What are the limits to the social web?
Scour is a new search engine that promises to let users search socially. Here’s what they say: “Search socially and get the most from your favorite search engine!” It also pays you to play, something I have mixed feelings about.
Spongecell Ads promises that it “helps advertisers create display advertising with measurable results. Bring more people to retail sales, entertainment events, trade shows, political rallies, sporting events, or a TV show. Make participation more likely by capturing the excitement you’ve built!”
This is Ditto, the social entertainment guide. “Ditto is a platform for fans to create and browse definitive entertainment lists for the purposes of discovery and debate.” Or, they say: “Ditto aims to do for opinion what Wikipedia did for facts.”
All three of these are extensions of the social web because to work, they need people to engage. And if you read the above, two of the three attempt to get buy in from people through the use of screamers. I personally hate screamers because I think they try too hard. Grammar is really a directional device (period means stop, this ! means speak with excitement). If one thinks they should have a screamer, read the copy first. If it sounds dumb reading it with all that excitement, then take it off. Let people decide for themselves if the copy is exciting.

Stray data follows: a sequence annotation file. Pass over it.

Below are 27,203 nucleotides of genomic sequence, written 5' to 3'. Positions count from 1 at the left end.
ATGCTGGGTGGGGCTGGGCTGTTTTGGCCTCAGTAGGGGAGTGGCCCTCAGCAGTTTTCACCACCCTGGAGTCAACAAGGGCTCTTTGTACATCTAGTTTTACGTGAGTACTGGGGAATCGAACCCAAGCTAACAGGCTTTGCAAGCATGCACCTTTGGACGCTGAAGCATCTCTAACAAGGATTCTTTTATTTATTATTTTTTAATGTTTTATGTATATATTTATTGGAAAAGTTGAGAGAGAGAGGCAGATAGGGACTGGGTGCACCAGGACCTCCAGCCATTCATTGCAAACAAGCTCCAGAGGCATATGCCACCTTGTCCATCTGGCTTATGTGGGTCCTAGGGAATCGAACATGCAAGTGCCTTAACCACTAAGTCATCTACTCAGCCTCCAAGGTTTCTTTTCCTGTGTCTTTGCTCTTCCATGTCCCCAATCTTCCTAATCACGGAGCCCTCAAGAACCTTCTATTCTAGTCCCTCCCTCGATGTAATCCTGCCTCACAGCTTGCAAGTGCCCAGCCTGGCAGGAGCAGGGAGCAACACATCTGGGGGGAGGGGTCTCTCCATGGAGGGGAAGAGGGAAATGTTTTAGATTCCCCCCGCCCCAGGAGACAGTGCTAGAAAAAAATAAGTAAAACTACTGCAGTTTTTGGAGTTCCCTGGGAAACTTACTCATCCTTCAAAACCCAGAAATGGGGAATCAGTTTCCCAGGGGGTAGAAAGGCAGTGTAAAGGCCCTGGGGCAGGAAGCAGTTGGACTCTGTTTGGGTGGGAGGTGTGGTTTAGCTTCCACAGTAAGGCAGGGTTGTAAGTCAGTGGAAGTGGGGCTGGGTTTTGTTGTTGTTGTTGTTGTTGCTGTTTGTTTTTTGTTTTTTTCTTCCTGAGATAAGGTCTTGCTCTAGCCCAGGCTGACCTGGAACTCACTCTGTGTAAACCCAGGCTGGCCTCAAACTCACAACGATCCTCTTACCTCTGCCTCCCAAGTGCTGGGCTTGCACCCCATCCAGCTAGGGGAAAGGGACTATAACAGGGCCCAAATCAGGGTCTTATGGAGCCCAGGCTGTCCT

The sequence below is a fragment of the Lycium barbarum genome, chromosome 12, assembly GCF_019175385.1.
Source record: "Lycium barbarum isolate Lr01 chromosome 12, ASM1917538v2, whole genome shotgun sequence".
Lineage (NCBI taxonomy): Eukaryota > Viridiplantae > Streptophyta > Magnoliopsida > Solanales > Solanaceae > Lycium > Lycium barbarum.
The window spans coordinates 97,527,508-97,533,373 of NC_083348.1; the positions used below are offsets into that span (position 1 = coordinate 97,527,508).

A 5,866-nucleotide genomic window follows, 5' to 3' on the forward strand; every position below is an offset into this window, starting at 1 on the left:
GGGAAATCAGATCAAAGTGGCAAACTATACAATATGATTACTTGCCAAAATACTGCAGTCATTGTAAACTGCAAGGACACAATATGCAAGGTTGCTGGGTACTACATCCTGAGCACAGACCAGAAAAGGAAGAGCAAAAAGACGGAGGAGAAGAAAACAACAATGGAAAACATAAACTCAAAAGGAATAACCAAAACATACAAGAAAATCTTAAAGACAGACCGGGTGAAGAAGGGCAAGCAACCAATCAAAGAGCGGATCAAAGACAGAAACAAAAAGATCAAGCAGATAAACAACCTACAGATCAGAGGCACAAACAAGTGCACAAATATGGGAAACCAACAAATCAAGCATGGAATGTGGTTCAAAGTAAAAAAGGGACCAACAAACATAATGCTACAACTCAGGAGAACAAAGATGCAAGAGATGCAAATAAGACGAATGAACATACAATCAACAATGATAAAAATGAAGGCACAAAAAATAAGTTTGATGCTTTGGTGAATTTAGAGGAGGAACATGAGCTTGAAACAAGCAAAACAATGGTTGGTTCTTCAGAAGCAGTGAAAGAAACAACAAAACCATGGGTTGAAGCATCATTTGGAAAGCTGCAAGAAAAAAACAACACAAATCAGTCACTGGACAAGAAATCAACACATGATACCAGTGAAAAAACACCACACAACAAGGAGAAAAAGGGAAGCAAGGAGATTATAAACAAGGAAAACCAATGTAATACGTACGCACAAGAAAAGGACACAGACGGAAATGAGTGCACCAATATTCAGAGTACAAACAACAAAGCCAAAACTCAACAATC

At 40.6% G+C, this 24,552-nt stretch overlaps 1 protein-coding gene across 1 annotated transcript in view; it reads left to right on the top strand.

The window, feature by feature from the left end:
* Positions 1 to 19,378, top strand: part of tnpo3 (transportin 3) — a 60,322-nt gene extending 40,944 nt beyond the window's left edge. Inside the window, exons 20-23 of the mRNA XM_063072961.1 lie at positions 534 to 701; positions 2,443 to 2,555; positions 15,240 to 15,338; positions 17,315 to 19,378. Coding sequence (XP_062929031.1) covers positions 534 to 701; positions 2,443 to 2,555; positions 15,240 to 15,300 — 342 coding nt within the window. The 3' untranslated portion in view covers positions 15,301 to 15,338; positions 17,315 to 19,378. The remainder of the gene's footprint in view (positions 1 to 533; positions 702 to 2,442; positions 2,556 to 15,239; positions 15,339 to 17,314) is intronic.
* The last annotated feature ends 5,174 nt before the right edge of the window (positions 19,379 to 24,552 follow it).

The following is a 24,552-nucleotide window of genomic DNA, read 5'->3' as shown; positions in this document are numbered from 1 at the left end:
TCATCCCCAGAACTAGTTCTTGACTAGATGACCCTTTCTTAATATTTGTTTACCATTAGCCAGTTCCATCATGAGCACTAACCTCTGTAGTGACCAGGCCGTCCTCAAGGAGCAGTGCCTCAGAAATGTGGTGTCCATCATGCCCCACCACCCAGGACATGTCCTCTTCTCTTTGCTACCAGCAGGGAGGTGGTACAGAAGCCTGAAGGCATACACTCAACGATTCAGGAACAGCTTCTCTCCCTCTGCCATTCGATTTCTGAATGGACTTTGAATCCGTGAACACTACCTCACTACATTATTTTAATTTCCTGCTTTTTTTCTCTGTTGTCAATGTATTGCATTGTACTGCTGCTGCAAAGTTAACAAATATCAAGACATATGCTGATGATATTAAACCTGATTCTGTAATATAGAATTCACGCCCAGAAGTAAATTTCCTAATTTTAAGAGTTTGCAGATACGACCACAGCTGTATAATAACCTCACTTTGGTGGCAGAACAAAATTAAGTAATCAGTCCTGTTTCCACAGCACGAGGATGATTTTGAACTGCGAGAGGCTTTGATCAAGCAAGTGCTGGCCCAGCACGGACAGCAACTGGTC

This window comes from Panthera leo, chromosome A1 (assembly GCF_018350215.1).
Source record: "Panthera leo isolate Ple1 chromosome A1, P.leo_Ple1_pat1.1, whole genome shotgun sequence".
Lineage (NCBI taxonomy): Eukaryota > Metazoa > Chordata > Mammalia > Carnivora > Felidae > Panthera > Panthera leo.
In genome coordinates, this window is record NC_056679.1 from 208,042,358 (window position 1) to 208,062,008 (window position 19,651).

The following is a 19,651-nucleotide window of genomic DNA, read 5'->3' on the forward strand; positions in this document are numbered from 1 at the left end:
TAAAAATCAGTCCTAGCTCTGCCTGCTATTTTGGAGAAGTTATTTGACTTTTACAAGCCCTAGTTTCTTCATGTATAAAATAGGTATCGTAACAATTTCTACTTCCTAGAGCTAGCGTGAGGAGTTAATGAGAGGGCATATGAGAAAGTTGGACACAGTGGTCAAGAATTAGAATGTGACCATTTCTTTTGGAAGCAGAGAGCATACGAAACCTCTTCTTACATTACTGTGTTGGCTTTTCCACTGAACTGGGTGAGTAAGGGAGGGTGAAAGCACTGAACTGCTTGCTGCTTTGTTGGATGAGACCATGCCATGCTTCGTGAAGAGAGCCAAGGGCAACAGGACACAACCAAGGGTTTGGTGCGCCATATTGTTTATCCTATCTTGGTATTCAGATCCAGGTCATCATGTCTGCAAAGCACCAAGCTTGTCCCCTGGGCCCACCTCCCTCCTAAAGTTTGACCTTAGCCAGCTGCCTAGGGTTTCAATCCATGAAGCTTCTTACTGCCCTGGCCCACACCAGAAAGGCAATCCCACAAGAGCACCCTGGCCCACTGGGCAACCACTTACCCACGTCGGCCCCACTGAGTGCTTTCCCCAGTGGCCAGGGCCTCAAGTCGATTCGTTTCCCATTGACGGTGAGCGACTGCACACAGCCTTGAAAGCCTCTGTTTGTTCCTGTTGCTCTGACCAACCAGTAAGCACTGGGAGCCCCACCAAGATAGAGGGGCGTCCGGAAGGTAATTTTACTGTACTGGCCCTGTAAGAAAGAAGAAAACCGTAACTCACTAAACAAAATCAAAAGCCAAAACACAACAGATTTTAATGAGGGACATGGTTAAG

But screamers aren’t the point. The point is, are there limits to the things people will share?
This isn’t a knock on any of these emerging tools. I think people like to share (see title, my blog). Consider the mindset of the social bookmarker. They think that the things they have found are valid to other people.
“I think you’ll like this because I did.”
That’s the essence of social bookmarkng. And perhaps Scour can play into this and give Google a run for it’s money.
As for the social banner ads, I can understand again the notion of adding more to a banner ad than simply whining ‘click me, touch me, feel me.’ I’ve often thought (and argued) that banner ads shouldn’t even be clickable. They should say, don’t click me, read me. If the banner ads say ‘don’t click me, share me’ it’s not that much different. I’m game to ask people to do something different than click with a banner ad. I think it’s pretty clear that asking them to click isn’t working.
I think we’ll see more tools like this because it’s clear people will share. Are there limits? I think the relative success of tools like this will tell us.